2001: A Space Odyssey ★★★★★

I mean... this is the perfect movie. I actually feel it's almost pointless writing about it, simply cause it has been talked to death - from its absolutely masterful directing to the groundbreaking special effects and the perfectly complimentary soundtrack. So instead of talking about all that, I wanna talk about something no one else talks about (or possibly even cares about)... 2001: A Space Odyssey's view of humanity.

2001, telling a very unconventional story and lacking a conventional protagonist, sees us viewing the entire history of humanity from an almost god-like distance. In every segment in which humans (or the photo-human apes) encounter a monolith, their evolution is suddenly launched forward. However, of the few human beings we see in this movie, they are all notably non-human - which is to say they are relatively emotionless. In the second segment of the film (which goes unnamed, though one could argue it is a continuation of the "Dawn of Man" given the iconic jump-cut from one weapon to another and the thematic ties between the two), Dr. Heywood Floyd journeys to a lunar base to investigate the discovery of the mysterious monolith. Within this section, we are given a couple short scenes getting to know him - one a friendly conversation with a group of colleagues and the other a phone call to his daughter on her birthday. Now, I can easily see someone arguing these scenes are the worst of the film; meaningless given the fact that Floyd as a character is relatively unimportant. But I disagree. I think these scenes are absolutely necessary in acting as a critique of modern humanity - how we are so caught up in the minutiae of the day-to-day (the charade of congeniality and the celebration of the trivial) that we're not truly alive.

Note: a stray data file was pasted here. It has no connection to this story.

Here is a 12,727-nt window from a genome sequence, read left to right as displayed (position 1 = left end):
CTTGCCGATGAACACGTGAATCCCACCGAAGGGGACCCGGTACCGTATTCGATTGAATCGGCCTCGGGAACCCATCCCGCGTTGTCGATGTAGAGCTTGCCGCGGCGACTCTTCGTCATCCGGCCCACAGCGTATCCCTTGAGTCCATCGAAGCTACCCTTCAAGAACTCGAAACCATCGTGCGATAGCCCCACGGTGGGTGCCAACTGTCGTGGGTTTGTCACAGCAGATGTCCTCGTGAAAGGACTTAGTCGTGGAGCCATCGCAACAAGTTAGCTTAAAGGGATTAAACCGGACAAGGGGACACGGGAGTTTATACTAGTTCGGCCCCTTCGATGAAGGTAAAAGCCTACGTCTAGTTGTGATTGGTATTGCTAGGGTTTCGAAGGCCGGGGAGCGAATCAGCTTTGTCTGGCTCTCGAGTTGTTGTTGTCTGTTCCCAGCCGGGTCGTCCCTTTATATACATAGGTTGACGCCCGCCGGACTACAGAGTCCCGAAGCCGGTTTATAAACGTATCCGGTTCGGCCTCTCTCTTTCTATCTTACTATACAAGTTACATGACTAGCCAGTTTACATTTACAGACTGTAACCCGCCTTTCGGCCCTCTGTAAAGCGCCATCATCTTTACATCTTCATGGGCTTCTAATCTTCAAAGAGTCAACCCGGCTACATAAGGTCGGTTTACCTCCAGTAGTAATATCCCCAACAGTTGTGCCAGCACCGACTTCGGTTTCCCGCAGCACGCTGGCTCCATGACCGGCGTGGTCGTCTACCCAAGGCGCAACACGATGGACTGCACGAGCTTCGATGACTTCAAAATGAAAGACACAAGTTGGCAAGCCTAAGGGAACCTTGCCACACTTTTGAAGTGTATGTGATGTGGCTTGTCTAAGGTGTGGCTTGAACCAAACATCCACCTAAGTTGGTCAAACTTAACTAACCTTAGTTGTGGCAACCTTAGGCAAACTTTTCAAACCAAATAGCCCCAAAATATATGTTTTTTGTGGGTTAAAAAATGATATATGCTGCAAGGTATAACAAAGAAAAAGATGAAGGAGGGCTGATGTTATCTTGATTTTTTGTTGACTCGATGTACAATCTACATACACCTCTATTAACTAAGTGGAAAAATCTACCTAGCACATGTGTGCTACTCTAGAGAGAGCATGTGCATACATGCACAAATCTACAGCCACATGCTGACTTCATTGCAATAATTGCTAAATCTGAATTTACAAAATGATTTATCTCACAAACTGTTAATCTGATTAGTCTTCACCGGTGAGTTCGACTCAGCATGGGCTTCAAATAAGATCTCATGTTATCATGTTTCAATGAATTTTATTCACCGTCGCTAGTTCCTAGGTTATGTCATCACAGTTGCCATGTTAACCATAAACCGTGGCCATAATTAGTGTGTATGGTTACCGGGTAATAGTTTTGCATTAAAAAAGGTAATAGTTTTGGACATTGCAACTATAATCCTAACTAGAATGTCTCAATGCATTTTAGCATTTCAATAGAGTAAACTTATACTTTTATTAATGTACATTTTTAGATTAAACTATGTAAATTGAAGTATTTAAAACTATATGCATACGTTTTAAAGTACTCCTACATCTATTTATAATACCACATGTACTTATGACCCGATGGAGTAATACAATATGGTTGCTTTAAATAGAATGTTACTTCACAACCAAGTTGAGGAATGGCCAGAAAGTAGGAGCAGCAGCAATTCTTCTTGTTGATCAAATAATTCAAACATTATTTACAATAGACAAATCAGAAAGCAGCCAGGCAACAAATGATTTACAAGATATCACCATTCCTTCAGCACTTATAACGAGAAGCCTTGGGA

To bring this point home even further, when we skip forward to the next segment ("Jupiter Mission"), we are once again shown a birthday celebration - this one with astronaut Frank Poole. On top of this, neither Poole or Bowman, the humans we spend the majority of movie with, are remarkably emotional. In fact, they're almost entirely emotionless. Of course, the characters' obsession with the trivial is juxtaposed brilliantly with the being that Bowman evolves into in the film's final scenes - one that is much larger than any one issue (exemplified by space baby Bowman's positioning as larger than planet Earth in the film's penultimate shot). What I really want to talk about, however, is not the human characters... but the character that most encapsulates humanity - that being HAL.

Now, HAL is, of course, the villain of the piece. He is introduced keeping a watchful yet menacing eye on the astronauts he is supposed to be looking after. And, soon after (during the interview with Earth) HAL is positioned much larger in frame than his human comrades - exemplifying his power over them. Yet despite his role as both antagonist and robot, he is remarkably human. His entire motivation is simply trying to make sense of the contradictory information his human masters have told him - their lies and secrecy baffling a creation which does not understand such tactics. And the scene in which he is being deactivated by Bowman sees him going from a menacing tone to an emotional one, in which he, quite literally, begs for his life. Given these scenes, as well as the overall design of HAL (a black rectangle with dimensions reminiscent of the monolith - hinting that HAL himself may be a sort of sidestep in the evolution of humanity), I would argue that HAL is more human than anyone else in the film.

Of course, this could all be wrong. I could just be talking out of my ass. But that's the thing, isn't it? This movie is so wildly nuanced, so open to interpretation that, even after fifty plus years, it's still inspiring such discussions. Every time I watch 2001 I find something new to love. And I genuinely don't believe there will ever be another movie quite like it.

Grant Hodges liked these reviews